Alcohol Ink Rose Bowl

We went to Big Lots a while back to look at patio furniture and I picked up this small ceramic bowl (it's described as a fruit bowl on the label, but it's the perfect size for keys or coins or jewelry). I have inked some small white bowls from Big Lots in the past, but the finish on this bowl was much glossier, so I decided not to use the plastic wrap method (which works really well on the bowls I got from Big Lots in the past because the finish was a bit porous).

I decided to try to make an ink rose. I've seen them done on ceramic tiles and plasticized paper (like Yupo or Nara), but I hadn't seen it done in a bowl, so I was winging it which, to be honest, is my favorite kind of craft. I got out my craft mats, rubbing alcohol, a can of air, my hand bulb blower, and some purple alcohol inks.

I started by dripping a couple of drops of Boysenberry and a couple drops of rubbing alcohol in the bottom of the bowl and blowing it around in circles with the canned air. It was looking vaguely like it could, eventually, be a rose, so I knew I was on the right track.

I added more ink and rubbing alcohol and continued to refine my swirling. I held the bowl in one hand and used the canned air in in circles. I was blowing the ink a bit forcefully, as you can tell by the edges of the ink.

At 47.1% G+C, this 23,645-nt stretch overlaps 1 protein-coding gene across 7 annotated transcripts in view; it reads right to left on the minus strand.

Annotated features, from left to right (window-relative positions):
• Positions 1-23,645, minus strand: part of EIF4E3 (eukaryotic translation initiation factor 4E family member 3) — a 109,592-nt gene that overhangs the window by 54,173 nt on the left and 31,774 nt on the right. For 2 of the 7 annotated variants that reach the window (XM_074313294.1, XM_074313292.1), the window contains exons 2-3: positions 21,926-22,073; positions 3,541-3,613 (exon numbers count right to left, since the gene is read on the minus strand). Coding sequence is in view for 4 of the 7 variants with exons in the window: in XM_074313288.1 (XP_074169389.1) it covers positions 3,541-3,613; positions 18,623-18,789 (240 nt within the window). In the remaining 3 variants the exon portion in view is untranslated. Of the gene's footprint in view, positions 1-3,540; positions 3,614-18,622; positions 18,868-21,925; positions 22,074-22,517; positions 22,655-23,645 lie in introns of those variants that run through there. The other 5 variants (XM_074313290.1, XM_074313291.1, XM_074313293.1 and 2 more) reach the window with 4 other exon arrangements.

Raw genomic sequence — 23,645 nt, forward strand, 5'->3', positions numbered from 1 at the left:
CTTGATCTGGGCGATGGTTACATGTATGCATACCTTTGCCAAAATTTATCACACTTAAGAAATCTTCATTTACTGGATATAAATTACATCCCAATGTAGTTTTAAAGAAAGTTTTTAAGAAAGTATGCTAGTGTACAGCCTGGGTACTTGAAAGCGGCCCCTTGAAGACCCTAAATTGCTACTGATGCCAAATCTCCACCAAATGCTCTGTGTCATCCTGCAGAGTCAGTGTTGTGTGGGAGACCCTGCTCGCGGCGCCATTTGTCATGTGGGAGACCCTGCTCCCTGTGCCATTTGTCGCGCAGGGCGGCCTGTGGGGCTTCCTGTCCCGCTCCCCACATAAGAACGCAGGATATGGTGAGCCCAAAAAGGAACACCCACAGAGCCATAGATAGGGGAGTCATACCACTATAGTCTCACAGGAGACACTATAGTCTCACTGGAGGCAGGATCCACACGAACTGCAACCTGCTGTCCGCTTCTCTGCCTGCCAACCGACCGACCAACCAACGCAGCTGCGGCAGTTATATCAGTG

I kept adding ink The Purple Twilight on the edges and the Boysenberry on the bottom (I think I used some Vineyard and Pinata Passion Purple along the way, too). I realized I wanted to fill the whole bowl with purple ink, but as I went up the sides of the bowl, the ink wasn't blowing in a way that I could describe as petal-like, so I knew I needed to change my tactics a bit.

So I added more ink and more rubbing alcohol until it was quite thinned. Then I rolled the bowl in my hand, tipping it so the ink would run all the way to edges. It was so thin that it dripped all over my hands and the outside of the bowl, but then I had a base of ink to work with.

I gently blowed the ink in circles to achieve what looked vaguely rose like...and it worked! (It did take two tries. The first attempt didn't get the ink all the way up the sides and the rose wasn't quite as good--the second try turned out pretty close to what I had imagined for the rose, so I'll call it a success!)

I let the ink in the bowl dry just long enough for it to be dry to the touch while I was cleaning up the copious amounts on the outside of the bowl with a few paper towels and some rubbing alcohol. The edge of the bowl was a bit messy, so I decided to hide it by painting a ring of Pinata Brass along the top edge. I used a few drops on a foam brush. I had to paint around the rim a few times to get a solid coating of the brass.

I let the bowl dry for about an hour before coating it with Kamar Varnish. I did three coats, each at least a half hour apart. Then I followed it up with a couple coats of the Krylon Triple Thick Glaze to finish.

It's not perfect, but I learned a bit more about how to get that rose pattern to appear in the inks, so I'm happy with my purple rose bowl!


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